Statistics or biology: the zero-inflation controversy about scRNA-seq data

scRNA-seq field controversy regarding how to handle zeros in data analysis.
Jessica Li | Department of Statistics UCLA
Monday, January 24, 2022

Single-cell RNA sequencing (scRNA-seq) technologies have revolutionized biomedical sciences by enabling genome-wide profiling of gene expression levels at an unprecedented single-cell resolution. A distinct characteristic of scRNA-seq data is the vast proportion of zeros unseen in bulk RNA-seq data. Researchers view these zeros differently: some regard zeros as biological signals representing no or low gene expression, while others regard zeros as false signals or missing data to be corrected. As a result, the scRNA-seq field faces much controversy regarding how to handle zeros in data analysis. 

In this paper, we first discuss the sources of biological and non-biological zeros in scRNA-seq data. Second, we evaluate the impacts of non-biological zeros on cell clustering and differential gene expression analysis. Third, we introduce five mechanisms of adding non-biological zeros in computational benchmarking. Fourth, we summarize the advantages, disadvantages, and suitable uses of three input data types: observed counts, imputed counts, and binarized counts. Fifth, we benchmark the performance of the three input data types in cell clustering, dimension reduction, and differential gene expression analysis. Finally, we discuss the open questions regarding non-biological zeros and the importance of transparent analysis.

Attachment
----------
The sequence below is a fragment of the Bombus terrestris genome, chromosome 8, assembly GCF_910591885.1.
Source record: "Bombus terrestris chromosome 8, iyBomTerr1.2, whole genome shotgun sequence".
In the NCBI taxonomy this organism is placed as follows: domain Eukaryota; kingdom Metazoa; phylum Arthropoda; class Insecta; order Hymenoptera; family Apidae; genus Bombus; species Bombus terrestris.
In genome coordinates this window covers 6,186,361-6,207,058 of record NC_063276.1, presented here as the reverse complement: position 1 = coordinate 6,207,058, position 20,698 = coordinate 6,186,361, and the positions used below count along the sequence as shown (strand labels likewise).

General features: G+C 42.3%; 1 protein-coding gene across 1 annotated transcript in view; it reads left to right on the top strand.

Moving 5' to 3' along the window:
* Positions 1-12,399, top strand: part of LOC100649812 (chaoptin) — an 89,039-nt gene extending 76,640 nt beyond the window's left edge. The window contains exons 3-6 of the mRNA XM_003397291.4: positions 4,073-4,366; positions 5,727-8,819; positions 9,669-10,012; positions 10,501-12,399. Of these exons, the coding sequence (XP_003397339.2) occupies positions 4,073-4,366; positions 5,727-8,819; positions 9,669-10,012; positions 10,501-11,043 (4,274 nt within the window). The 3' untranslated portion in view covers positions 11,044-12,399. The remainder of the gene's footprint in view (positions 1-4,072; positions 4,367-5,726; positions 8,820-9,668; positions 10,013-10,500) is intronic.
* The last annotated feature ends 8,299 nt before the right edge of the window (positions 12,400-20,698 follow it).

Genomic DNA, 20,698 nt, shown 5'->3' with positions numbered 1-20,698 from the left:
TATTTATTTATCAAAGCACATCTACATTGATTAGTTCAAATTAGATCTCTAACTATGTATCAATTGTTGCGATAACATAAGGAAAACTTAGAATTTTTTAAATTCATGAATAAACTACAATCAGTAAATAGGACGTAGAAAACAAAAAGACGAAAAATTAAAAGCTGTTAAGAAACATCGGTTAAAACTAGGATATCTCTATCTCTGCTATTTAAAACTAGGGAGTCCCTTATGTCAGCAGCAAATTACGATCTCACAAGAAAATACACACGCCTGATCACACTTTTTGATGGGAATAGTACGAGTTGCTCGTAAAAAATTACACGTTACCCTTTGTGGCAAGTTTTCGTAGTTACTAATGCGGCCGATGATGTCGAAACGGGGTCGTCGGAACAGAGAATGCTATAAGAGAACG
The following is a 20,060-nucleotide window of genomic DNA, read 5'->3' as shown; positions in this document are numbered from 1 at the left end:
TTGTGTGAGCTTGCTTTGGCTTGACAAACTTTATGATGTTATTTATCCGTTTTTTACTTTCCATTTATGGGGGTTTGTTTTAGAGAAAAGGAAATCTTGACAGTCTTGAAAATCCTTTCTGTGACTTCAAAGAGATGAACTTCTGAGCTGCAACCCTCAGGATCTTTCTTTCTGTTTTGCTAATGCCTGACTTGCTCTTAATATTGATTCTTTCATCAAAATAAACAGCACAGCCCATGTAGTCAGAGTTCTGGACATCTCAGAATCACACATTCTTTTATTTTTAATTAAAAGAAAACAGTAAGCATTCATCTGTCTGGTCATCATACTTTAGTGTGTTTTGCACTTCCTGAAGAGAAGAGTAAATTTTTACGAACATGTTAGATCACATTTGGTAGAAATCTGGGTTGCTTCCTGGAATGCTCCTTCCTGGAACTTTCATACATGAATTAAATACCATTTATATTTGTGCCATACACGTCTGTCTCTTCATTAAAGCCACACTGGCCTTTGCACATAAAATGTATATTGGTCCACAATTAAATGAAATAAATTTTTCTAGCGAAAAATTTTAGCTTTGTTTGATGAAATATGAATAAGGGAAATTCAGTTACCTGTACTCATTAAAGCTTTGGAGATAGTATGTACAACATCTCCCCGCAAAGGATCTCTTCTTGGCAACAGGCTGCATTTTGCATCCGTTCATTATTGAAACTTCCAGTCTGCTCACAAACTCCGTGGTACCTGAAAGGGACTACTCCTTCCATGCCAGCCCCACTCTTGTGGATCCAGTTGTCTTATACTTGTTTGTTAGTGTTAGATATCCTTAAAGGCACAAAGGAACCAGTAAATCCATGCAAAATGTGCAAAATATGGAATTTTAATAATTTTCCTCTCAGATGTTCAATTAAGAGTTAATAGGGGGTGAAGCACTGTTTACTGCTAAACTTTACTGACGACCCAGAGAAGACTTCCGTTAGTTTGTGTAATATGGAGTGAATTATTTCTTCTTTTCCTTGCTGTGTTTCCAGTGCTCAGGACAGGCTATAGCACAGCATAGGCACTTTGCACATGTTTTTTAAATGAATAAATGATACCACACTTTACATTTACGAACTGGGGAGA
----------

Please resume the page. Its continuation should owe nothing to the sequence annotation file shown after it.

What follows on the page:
Genome Biology Article

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